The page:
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Massage Today
December, 2001, Vol. 01, Issue 12

Warming Up and Stretching

By Ben Benjamin, PhD

True or False: Stretching is a good method of warming up before engaging in sports or other exercise activities.

Answer: False.

Stretching, although an important exercise activity, is actually the opposite of warming up.

The function of stretching, when performed regularly, is to elongate fibers. Warmup exercises create and distribute heat throughout the muscles, and is accomplished through performing very light strength-type exercises. They also slowly increase the depth of breathing, elevate the heart rate, and increase the volume of blood being pumped into the tissues. When a person is adequately warmed up, the likelihood of injury is greatly reduced - just as a sponge filled with water can be twisted with ease when wet, but cracks and tears when dry. Stretching is best performed after a warmup, or better still after an exercise activity. When stretching is done poorly, or in place of a warmup, various tendons and ligaments may stretch over time, becoming distended and weak. When tendons and ligaments become distended, these structures are more vulnerable to injury.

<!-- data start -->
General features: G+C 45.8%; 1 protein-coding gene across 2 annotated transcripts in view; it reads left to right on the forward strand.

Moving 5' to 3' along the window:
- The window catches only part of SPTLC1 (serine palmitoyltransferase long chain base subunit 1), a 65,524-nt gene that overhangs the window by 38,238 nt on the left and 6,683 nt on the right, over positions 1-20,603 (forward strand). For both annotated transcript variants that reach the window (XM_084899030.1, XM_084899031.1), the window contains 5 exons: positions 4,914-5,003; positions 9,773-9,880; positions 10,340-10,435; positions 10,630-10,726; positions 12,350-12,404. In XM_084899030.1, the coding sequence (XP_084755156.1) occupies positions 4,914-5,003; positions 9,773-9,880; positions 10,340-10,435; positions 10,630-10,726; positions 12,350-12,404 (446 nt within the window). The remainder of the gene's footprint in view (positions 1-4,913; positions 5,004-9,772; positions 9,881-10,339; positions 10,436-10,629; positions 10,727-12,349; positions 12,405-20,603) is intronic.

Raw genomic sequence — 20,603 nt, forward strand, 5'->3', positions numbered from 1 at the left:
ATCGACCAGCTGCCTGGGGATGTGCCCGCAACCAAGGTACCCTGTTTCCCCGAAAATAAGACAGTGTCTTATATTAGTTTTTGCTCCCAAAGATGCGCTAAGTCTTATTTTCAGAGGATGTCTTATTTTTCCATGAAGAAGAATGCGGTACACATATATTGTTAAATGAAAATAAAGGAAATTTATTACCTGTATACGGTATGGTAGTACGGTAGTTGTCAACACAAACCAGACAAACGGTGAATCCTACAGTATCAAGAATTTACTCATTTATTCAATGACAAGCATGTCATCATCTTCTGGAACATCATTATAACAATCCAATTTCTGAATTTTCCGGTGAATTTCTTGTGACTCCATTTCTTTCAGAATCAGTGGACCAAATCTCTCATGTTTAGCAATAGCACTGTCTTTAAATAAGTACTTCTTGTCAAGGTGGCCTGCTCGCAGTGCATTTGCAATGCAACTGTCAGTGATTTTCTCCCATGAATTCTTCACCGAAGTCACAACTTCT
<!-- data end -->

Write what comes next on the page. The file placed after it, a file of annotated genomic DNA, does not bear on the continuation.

For instance, if the hamstring muscles are stretched when cold, pulling sensations are generally felt in the tendons at the attachments both at the knee and the ischial tuberosity. If stretching is performed instead of a warmup for many months or years, the hamstring tendons stretch and weaken, causing hamstring tendon injuries to occur at the base of the buttock, and also behind and at the sides of the knee.

Stretching is intended to provide maximum flexibility; warming up creates heat and prepares the body for more strenuous activities.

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